Kinsella Opinion Page


Share your opinion on various topics. Simply send an email to Jim Kinsella and it will be posted to this page.

Orangemen Marching in the North July 7, 1998

I stumbled across our homepage recently. I am not, and neither are my immediate family, on any of your Clan updates. I must state that on finding our homepage and the information contained therein, I was most impressed and was preparing to introduce (myself) ourselves in a cordial and dignified fashion - (as I have been taught by my Irish Catholic [Kinsella] side of the family as well as my Scottish [Protestant] side.)

Alas, such courtesies, for the time being, have unfortunately been rendered redundant and I beseech all Kinsellas who are behind the new Northern-Irish administation led by David Trimble to somehow lodge their opposition to the Orangemen marches that have today been approved.

To try and put my indignation into some kind of perspective, I think it pertinent to provide a little background:

I am a Kinsella who is the product of a Scottish-Irish paternal lineage coupled with a Calvinist-Scottish maternal lineage. I was born and schooled in Southern Rhoesia and university educated [B.A.LLB] in South Africa. I was raised a Catholic, but fully accepted my Protestant family's values and beliefs when growing up. My links to the land I call home are strong [Scotland], but I have always been fully aware of, and equally proud of my Irish name and heritage. (Before I continue, let me make it clear that I am a proud British Citizen and would not support the imposition or taking away of any other British Citizen's basic rights.) What I would like to make clear is this: The people of Northern Ireland are free to choose the governmental system they see fit. But, Loyalist or Republican, our people have undertaken to enter into a new era of peaceful cooperation, this is the key to the future. I believe the Orangemen's marches into Catholic areas are completely unreasonable and, moreover, are totally against the spirit of the new accord, which emphisizes mutual respect and tolerance. Notwithstanding the historical implications of these marches, which my maternal side have always made very clear, I cannot see any reconciliatory value in continuing to insist on these routes merely because they are "traditional".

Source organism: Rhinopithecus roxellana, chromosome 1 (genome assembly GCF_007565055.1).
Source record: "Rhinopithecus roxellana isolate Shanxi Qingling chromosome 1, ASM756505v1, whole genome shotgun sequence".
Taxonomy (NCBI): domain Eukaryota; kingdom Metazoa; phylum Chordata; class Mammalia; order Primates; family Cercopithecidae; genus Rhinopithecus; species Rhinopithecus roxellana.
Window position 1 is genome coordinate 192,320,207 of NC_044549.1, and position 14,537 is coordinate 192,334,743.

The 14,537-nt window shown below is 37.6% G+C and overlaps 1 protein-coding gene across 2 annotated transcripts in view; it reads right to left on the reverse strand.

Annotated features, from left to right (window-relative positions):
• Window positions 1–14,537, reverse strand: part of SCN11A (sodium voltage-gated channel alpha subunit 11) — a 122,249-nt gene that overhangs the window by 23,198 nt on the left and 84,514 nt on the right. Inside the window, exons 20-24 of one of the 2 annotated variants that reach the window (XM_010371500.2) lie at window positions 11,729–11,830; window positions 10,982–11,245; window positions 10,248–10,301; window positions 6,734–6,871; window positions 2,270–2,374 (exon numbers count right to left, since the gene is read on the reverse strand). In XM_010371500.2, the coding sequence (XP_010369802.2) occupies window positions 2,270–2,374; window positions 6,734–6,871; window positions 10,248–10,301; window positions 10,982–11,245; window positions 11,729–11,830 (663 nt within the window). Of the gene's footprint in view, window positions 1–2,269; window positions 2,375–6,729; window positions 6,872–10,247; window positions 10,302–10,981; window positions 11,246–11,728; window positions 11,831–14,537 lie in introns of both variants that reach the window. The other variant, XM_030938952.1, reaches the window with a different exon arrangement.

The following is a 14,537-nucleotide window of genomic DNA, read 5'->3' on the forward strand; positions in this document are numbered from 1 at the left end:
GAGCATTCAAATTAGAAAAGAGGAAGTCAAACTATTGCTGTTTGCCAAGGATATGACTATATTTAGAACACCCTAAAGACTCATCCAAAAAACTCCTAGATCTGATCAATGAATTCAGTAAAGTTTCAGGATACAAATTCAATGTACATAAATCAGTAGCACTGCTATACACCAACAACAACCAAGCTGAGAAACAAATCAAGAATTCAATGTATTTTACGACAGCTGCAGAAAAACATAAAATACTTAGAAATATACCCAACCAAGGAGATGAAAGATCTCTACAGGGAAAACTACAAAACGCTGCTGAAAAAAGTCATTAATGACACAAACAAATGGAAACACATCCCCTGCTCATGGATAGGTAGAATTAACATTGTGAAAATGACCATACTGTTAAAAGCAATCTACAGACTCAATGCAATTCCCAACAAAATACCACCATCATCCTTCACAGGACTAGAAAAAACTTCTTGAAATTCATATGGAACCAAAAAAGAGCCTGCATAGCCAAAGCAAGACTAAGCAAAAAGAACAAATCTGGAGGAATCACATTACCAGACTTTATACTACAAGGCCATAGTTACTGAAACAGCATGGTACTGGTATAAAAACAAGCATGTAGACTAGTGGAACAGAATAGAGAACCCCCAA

My experiences, having spent the most part of my life in Africa, are, I think pertenent to the basic issue: Time and history are interlinked ; and with time, so our perceptions of history change. As an example, I would like to allude to the New South Africa. The Boers fought and won a major war against the Zulu people [The Battle of Blood River] ; in fact, this battle led to the religious enshrinement of that victory as a sign that God had chosen the Afrikaner Nation to prevail and was celebrated as a South African national holiday for decades under Afrikaner Nationalist rule. However, with the fall of Apartheid,"Nationalist" perceptions were forced to change. Whose "Nation" are we talking about? Which people have what rights within this "Nation"?

If the Afrikaners were to celebrate the victory of Blood River by marching through a predominantly Zulu neighbourhood in the the light of the prevailing spirit of reconciliation, they would not only lose credibility, but would alienate themselves from any future forum where citizen's rights are at stake.

That is why I write to fellow Kinsella's with such a heavy heart, (the recent firebombings are abysmal). The people [ALL people] of Northern Ireland deserve better. History is no excuse for the perpetuation of celebrations of events that present people had no part in, and only serve to deepen mistrust and hatred. Past battles and famous victories and terrible defeats belong in the history books, where our descendents can read and learn from our mistakes - not perpetuate our outdated vanities. By alI means, allow the marches to take place in areas who will welcome or tolerate such actions - that is what true freedom is all about. But compromise does not equal capitulation and these people have no right to demand access to areas where they are well aware they are most unwelcome. "History" or "tradition" has no place in the modern Irish setting as an excuse to impose one sector of the communtiy's will forceably on the other. It is for these, among other reasons that, through your personal E-mail, I urge all members of our Clan to do their utmost to oppose these so-called "traditional march routes" and make their voices heard.

David Kinsella


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